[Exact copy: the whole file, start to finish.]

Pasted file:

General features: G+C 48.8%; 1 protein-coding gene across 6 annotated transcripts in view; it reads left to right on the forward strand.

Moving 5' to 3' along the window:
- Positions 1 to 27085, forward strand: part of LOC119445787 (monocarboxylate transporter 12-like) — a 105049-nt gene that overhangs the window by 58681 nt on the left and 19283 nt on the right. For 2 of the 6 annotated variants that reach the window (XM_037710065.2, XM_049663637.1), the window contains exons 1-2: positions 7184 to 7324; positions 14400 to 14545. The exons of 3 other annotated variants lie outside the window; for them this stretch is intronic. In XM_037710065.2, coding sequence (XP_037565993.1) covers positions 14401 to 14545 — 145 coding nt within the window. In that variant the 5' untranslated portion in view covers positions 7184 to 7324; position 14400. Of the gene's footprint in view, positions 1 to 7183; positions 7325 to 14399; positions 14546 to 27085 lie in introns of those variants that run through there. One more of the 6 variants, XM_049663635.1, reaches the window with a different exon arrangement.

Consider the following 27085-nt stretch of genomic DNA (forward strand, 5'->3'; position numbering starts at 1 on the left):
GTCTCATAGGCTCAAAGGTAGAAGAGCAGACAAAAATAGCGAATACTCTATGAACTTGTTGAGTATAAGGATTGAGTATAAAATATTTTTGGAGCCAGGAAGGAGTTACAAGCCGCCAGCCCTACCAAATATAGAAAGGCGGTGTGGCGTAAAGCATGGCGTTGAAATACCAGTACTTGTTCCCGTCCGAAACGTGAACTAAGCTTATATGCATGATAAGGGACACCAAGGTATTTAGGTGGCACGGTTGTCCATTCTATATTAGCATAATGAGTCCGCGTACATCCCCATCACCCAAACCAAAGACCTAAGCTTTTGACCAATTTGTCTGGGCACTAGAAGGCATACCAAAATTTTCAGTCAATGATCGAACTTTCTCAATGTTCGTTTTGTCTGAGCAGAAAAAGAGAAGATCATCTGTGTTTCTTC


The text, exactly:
General features: G+C 48.8%; 1 protein-coding gene across 6 annotated transcripts in view; it reads left to right on the forward strand.

Moving 5' to 3' along the window:
- Positions 1 to 27085, forward strand: part of LOC119445787 (monocarboxylate transporter 12-like) — a 105049-nt gene that overhangs the window by 58681 nt on the left and 19283 nt on the right. For 2 of the 6 annotated variants that reach the window (XM_037710065.2, XM_049663637.1), the window contains exons 1-2: positions 7184 to 7324; positions 14400 to 14545. The exons of 3 other annotated variants lie outside the window; for them this stretch is intronic. In XM_037710065.2, coding sequence (XP_037565993.1) covers positions 14401 to 14545 — 145 coding nt within the window. In that variant the 5' untranslated portion in view covers positions 7184 to 7324; position 14400. Of the gene's footprint in view, positions 1 to 7183; positions 7325 to 14399; positions 14546 to 27085 lie in introns of those variants that run through there. One more of the 6 variants, XM_049663635.1, reaches the window with a different exon arrangement.

Consider the following 27085-nt stretch of genomic DNA (forward strand, 5'->3'; position numbering starts at 1 on the left):
GTCTCATAGGCTCAAAGGTAGAAGAGCAGACAAAAATAGCGAATACTCTATGAACTTGTTGAGTATAAGGATTGAGTATAAAATATTTTTGGAGCCAGGAAGGAGTTACAAGCCGCCAGCCCTACCAAATATAGAAAGGCGGTGTGGCGTAAAGCATGGCGTTGAAATACCAGTACTTGTTCCCGTCCGAAACGTGAACTAAGCTTATATGCATGATAAGGGACACCAAGGTATTTAGGTGGCACGGTTGTCCATTCTATATTAGCATAATGAGTCCGCGTACATCCCCATCACCCAAACCAAAGACCTAAGCTTTTGACCAATTTGTCTGGGCACTAGAAGGCATACCAAAATTTTCAGTCAATGATCGAACTTTCTCAATGTTCGTTTTGTCTGAGCAGAAAAAGAGAAGATCATCTGTGTTTCTTC